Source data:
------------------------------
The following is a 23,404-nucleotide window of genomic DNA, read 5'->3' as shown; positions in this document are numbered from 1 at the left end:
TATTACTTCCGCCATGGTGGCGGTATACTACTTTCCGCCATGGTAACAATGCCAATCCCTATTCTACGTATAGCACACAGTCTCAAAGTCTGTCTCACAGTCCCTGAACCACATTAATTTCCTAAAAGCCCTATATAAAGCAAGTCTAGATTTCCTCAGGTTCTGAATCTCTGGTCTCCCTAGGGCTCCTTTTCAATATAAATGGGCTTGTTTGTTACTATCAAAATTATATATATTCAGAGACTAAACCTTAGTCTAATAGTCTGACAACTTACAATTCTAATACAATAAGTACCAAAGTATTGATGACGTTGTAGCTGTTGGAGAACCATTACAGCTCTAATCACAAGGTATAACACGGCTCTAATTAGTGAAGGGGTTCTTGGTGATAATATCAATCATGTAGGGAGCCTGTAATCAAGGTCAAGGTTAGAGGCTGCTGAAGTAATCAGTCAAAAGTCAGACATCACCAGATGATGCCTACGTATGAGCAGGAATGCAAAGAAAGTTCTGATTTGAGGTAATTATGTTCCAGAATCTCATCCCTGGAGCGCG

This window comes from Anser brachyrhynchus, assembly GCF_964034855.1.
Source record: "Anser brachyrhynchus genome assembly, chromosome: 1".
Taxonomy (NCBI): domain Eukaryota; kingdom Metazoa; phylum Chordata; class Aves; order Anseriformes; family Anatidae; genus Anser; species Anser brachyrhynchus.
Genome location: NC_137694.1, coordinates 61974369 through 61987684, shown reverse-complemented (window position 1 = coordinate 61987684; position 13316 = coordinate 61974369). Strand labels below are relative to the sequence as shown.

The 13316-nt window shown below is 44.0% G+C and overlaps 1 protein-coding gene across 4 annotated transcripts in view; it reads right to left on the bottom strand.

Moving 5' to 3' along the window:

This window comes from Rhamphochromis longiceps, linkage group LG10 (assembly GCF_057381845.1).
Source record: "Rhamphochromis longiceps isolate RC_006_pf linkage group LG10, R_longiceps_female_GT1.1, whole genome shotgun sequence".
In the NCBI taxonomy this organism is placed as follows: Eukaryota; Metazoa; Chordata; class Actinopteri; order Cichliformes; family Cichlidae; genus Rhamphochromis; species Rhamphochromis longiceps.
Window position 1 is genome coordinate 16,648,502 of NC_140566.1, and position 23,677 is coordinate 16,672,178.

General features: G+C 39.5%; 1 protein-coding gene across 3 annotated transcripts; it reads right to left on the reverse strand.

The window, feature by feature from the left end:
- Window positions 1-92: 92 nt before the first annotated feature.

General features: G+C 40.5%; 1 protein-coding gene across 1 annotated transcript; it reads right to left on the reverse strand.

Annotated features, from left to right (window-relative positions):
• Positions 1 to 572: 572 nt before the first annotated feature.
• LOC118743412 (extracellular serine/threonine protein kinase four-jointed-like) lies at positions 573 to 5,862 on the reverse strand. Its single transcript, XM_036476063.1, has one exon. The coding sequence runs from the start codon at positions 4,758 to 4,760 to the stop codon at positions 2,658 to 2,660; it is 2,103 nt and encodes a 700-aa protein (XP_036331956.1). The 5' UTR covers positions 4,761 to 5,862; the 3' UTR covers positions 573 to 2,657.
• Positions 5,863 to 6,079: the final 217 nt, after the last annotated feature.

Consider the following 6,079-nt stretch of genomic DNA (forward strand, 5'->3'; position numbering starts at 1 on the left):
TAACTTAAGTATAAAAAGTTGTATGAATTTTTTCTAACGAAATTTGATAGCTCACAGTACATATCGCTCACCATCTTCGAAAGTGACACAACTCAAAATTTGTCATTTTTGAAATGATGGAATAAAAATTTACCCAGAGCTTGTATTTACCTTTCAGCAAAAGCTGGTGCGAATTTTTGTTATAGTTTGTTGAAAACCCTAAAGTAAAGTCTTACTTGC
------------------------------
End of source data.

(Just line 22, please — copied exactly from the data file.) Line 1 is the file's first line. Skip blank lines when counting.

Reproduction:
TAACTTAAGTATAAAAAGTTGTATGAATTTTTTCTAACGAAATTTGATAGCTCACAGTACATATCGCTCACCATCTTCGAAAGTGACACAACTCAAAATTTGTCATTTTTGAAATGATGGAATAAAAATTTACCCAGAGCTTGTATTTACCTTTCAGCAAAAGCTGGTGCGAATTTTTGTTATAGTTTGTTGAAAACCCTAAAGTAAAGTCTTACTTGC